My Car Quest

November 12, 2019

The Allard J2 (And J2R) – The Predecessor To The AC Shelby Cobra – Update

by Mike – 

See the Update and Correction at the end.

Sydney Allard founded the Allard Motor Company in England in 1936. Allards usually used a large American V8 engine in a small, light British sports car chassis and body, giving a high power-to-weight ratio preceding the better known AC Shelby Cobra.

Allard J2

Allard J2R

The first Allard used a Ford flathead V8 in a body that was primarily a Bugatti racing car.

Allard J2

Specially ordered Allards used a variety of large Ford engines, including Lincoln Zephyr V12s. By 1939, the beginning of WWII, twelve Allard Specials had been built. Sydney Allard was planning to go into volume production, but the war interrupted his plans.

Allard J2

Allard’s company worked instead on Ford powered trucks during the war, and when the war ended Allard had accumulated a large inventory of Ford parts.

Allard J2

Using these Ford parts, and bodywork of Allard’s own design, three postwar models were introduced: the J, a race car sports car; the K, a larger car intended for street driving, and the L, a family car with four seats. All used primarily Ford components allowing for easy maintenance.  Sales volume was reasonably good, and Allard introduced additional, larger models, the M and N.

Sydney Allard realized the potential of the market in the United States where the people had money to spend on cars and there were few sports cars to buy after World War II.

Allard J2

Allard created a model targeted for the American market, the J2, fitted with a new independent rear suspension. They were available with a variety of different American engines, including a new Cadillac V8, which was much more powerful than the Ford engines.

Allard J2 wheel

Allard soon realized that the best approach to this market was to ship a rolling chassis to the United States and have the engine installed locally. This proved to be very successful, and the American components made it much easier for service and parts sourcing for Allard’s customers.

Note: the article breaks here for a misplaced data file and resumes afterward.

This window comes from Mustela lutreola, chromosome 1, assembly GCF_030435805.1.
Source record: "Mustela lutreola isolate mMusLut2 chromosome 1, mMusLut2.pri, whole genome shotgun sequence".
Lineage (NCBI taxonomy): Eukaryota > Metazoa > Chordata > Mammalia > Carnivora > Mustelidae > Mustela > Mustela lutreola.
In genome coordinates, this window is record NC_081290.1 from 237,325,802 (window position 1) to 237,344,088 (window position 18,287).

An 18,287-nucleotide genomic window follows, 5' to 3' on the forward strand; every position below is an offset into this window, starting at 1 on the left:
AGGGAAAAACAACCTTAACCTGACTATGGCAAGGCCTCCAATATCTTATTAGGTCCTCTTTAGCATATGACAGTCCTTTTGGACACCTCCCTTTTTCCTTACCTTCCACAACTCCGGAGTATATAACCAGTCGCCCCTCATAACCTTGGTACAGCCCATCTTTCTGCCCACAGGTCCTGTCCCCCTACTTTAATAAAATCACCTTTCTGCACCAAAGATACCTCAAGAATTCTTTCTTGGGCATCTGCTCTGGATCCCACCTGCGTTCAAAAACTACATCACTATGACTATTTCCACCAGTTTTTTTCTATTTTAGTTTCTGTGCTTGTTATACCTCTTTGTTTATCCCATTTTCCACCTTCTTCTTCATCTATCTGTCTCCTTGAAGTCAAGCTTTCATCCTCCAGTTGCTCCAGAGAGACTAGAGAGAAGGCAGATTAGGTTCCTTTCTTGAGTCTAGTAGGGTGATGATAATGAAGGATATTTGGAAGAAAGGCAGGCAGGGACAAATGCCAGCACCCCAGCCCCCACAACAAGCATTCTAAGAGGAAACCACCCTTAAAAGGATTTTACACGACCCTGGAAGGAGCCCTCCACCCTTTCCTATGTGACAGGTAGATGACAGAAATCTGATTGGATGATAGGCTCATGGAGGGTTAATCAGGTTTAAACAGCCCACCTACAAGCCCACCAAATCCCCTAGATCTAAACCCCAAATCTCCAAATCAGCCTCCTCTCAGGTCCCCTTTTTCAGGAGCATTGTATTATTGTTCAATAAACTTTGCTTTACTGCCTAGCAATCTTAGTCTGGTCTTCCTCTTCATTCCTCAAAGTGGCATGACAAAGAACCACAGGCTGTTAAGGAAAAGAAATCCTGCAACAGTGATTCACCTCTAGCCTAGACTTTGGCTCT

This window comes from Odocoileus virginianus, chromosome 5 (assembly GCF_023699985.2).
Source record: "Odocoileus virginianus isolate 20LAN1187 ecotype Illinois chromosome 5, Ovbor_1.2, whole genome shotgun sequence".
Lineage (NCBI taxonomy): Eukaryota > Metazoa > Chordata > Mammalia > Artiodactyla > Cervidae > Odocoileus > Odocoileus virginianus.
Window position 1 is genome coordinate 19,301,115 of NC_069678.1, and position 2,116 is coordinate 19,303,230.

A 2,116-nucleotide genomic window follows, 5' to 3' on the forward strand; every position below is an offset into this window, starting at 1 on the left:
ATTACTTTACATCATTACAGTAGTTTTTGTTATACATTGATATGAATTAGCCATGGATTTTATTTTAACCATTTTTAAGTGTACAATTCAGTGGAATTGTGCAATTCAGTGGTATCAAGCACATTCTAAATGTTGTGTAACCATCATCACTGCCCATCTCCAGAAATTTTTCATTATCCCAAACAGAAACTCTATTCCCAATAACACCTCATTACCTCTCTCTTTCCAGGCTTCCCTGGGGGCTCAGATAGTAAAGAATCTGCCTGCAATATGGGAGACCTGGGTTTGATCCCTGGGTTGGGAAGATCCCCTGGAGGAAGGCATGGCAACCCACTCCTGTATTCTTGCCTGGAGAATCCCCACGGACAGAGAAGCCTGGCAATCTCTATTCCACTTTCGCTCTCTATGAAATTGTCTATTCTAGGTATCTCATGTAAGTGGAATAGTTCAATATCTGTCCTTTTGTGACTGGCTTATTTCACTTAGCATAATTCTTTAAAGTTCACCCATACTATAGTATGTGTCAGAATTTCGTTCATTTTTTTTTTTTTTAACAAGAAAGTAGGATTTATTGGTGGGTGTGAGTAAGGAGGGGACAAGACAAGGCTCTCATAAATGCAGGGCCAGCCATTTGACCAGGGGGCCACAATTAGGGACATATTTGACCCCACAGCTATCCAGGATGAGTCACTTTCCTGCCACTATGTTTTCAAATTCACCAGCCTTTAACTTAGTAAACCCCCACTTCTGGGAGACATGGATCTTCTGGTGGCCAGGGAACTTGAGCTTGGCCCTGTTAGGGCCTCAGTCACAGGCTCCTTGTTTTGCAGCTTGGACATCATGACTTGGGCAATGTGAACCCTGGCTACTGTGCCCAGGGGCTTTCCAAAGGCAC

Allard J2

It all came to an end in April 1966 when Sydney Allard died, at the age of 56. On the same night, a fire destroyed the Allard factory along with most of the Allard company records.

In 1952 and 1953 Zora Arkus-Duntov, a former employee of Allard, drove an Allard J2 with a Cadillac engine at The 24 Hours of Le Mans. Carroll Shelby also raced an Allard-Cadillac J2 in the United States early in his driving career.

It is likely that the successful Allard formula of an American V8 engine in a light chassis design inspired the development of the Chevrolet Corvette and the AC Shelby Cobra. Zora Arkus-Duntov later worked for General Motors and is the father of the high performance Corvette.

Update and Correction

I mistakenly gave the impression that the car shown above is a J2 and as reader Shell Kanzer points out to me in a private email this is not a J2.

I did some more research and discovered this is a 1955 Allard J2R. My research included finding my photo of the owner’s sign that was on the car where the year, make and model are identified. Don’t you wonder why I didn’t pay attention to that before?

This seems like a small difference (the name J2R vs. J2) but the body styles are completely different. The J2R is the sports car version.

A J2 is shown below (photo by Writegeist).

Allard J2

Allard J2

Wikipedia has this to say about the J2 and J2X (a variation of the J2): “There is much confusion on the internet as to labeling of J2 and J2X types – the most obvious differences being that the J2 nose does not extend past the front tires and has two vents below the grill, while the J2X nose extends past the front tires and usually has a single vent below the grill placed on a more protruding chin.”

My thanks to Shell Kanzer – I encourage all readers to let me know if I make a mistake or if you disagree with me.


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Comments

  1. CindyMeitle says

    The top Allard is exquisite and I was very proud to have the car on display at the 2012 Intermountain Concours d’Elegance in Utah this past September. Owned by Vijay Mallya, it’s one of only 8 of it’s kind in the world. More important, it’s one of ONE with a single door…definitely one of the rarest Allard’s in the world. Malcolm Page takes care of half of the Mallya Collection located in California and notes that “women love this car” and he is correct. I am one of the women who is INSANE about this car and the very reason I wanted it at my event. For those interested in reading more about Allard cars, my friend Roger Allard has a terrific website about the J2 cars. http://www.allardj2x.com/. Thanks for posting on these cars Mike, in recent yeas I’ve fallen in love with Allards, a little more each time I see one.

  2. Shelby also raced a J2X # 3146 to many victories

    • Thanks for the info.

      I have a question: does anyone doubt that the Allard influenced Shelby to develop the Cobra?

      • Good Question, By the time Shelby finished racing in 1960’s many of the cars racing were european but had engine swaps to more powerful American power plants.

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